Photo: Tim Bradbury (Getty Images)

For a brief moment after last month’s national championships, it seemed like things were getting better, if only slightly, for USA Gymnastics. We had the return of gymnastics juggernaut known as Simone Biles, who demonstrated that nine months of training is all she needs to become unstoppable in the sport once again.

The rest of the field, including 2017 world champion Morgan Hurd and 2018 U.S. Classic silver medalist Riley McCusker, was also super impressive in Boston. For a national championships two months before worlds, I remember being amazed at just how consistent the gymnasts looked. Despite the upheaval of the past 12 months—the closing of the national team training center, the resignation of national team coordinator Valeri Liukin, the surprise canning of women’s program senior vice president Rhonda Faehn, the canceling of training camps—the gymnasts and their coaches really managed to keep things together. They—not the administration of USA Gymnastics—deserve a ton of credit for what they’ve managed to do.

Especially when the administration keeps doing shit like this: On Wednesday, it was announced that Mary Lee Tracy, a coach and owner of Cincinnati Gymnastics Academy, would be the new developmental coordinator for the women’s elite program. In this capacity, she would be working with promising young gymnasts and their coaches to help prepare them for the higher levels.

The reaction online to this announcement was swift and brutal because Tracy, who coached two members of the 1996 gold medal winning Olympic team, had made supportive comments about Larry Nassar after 50 women had come forward and said Nassar had sexually abused them.

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As you might imagine, the survivors and the gymternet were not having it. Aly Raisman called out USA Gymnastics for the decision, on Twitter:

There was no great urgency in finding a new developmental coordinator at this exact moment. And the problems with her were easily googleable. The moment the press release was put online, everyone online had dug up the article from December 2016 as well as all of the comments she’d made in Facebook threads. Maybe choose a coach who hadn’t praised Nassar after so many victims had come forward? I’m just spitballing here.

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After Raisman spoke out, several of Tracy’s former athletes, including 2000 Olympic team alternate Alyssa Beckerman, spoke out about controlling and emotionally abusive treatment they experienced while working with Tracy.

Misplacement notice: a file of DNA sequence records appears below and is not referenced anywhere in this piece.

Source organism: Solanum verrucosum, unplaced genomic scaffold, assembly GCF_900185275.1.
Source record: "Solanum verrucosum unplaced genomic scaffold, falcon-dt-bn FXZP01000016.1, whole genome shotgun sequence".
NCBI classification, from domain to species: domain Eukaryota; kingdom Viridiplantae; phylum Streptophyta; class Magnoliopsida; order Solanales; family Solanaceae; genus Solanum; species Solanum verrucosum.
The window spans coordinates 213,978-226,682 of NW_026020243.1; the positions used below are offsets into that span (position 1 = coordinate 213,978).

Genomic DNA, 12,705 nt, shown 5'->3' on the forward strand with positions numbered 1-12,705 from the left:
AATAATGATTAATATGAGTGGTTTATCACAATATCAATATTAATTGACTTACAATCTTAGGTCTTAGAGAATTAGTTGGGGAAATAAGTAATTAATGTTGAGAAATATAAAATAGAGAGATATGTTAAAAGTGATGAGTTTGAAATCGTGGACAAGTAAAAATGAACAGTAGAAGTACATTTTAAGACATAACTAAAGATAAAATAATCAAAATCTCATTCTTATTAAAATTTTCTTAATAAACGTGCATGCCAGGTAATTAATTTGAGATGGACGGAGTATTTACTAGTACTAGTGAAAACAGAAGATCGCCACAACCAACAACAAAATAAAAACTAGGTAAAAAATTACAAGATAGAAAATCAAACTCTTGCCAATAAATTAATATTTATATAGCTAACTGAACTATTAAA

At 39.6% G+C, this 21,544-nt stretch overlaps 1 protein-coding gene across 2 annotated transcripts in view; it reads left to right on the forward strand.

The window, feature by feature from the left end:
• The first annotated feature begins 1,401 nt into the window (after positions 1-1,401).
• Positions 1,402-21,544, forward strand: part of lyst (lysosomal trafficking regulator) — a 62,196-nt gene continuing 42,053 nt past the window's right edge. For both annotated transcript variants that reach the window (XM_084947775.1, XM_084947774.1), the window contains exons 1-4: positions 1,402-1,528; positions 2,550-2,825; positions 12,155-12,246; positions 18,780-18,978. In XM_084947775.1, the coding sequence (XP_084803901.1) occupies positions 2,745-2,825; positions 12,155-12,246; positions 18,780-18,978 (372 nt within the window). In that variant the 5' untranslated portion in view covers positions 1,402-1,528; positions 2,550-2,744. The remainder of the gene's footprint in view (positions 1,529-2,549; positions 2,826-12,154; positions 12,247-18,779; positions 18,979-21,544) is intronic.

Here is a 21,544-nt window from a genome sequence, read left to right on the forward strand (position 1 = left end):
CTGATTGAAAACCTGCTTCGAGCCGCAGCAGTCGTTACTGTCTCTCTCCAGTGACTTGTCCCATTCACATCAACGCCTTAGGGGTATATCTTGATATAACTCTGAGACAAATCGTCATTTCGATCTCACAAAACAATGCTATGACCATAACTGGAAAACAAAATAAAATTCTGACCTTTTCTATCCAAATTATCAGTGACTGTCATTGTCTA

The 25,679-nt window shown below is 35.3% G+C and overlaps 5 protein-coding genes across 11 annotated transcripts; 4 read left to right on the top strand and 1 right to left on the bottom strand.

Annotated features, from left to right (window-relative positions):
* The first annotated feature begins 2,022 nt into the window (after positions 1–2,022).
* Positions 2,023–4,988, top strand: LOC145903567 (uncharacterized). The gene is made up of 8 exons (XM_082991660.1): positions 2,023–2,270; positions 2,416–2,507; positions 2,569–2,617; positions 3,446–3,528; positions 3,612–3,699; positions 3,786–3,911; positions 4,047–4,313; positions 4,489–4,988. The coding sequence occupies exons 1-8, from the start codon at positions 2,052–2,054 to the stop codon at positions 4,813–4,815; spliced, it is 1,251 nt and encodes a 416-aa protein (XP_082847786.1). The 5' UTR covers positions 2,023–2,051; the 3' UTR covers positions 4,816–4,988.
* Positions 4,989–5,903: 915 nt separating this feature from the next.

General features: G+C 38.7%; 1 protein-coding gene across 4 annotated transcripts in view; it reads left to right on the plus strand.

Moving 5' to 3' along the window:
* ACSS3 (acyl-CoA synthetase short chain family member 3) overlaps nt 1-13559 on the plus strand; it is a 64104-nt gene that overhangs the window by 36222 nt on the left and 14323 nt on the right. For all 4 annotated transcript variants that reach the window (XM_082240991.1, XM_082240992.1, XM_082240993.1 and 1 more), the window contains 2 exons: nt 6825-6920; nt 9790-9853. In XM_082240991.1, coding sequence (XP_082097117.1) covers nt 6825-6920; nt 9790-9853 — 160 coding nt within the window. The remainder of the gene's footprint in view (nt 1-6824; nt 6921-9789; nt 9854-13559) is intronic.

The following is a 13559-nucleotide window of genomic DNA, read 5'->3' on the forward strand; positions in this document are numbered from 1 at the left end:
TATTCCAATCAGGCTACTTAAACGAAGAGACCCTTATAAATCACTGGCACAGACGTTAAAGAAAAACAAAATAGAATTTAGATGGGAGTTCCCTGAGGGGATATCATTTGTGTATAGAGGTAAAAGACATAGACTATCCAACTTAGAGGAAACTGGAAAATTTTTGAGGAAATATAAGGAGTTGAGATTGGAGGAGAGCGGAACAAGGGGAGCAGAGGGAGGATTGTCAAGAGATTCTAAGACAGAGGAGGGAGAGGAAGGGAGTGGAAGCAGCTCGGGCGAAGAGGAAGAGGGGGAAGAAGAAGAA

Tracy attempted to defend herself on Facebook, saying that she was merely stating her experience. And then she claimed she was being cyber-bullied in this story and said she’d consider resigning. In this press account, Tracy said she’d consider resigning if her family was negatively impacted.

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Then Tracy announced that she had been asked to resign because she had tried to contact Raisman and apologize.

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Raisman’s mother Lynn said that as far she knew, her daughter hadn’t been contacted by Tracy.

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Late last night, brand new USOC CEO Sarah Hirshland weighed in, saying in that a leadership change might be in order:

“We’ve been following their activity and as we close the day I’m afraid I can offer nothing but disappointment,” Hirshland wrote. “Under the circumstances we feel that the organization is struggling to manage its obligations effectively and it is time to consider making adjustments in the leadership. We are engaging with the USAG board to offer our perspective, and also our assistance, as they manage the situation. We expect some additional discussions will occur this weekend.”

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And now the United States Elite Coaches Association has called for a vote of “no confidence” in CEO and President Kerry Perry.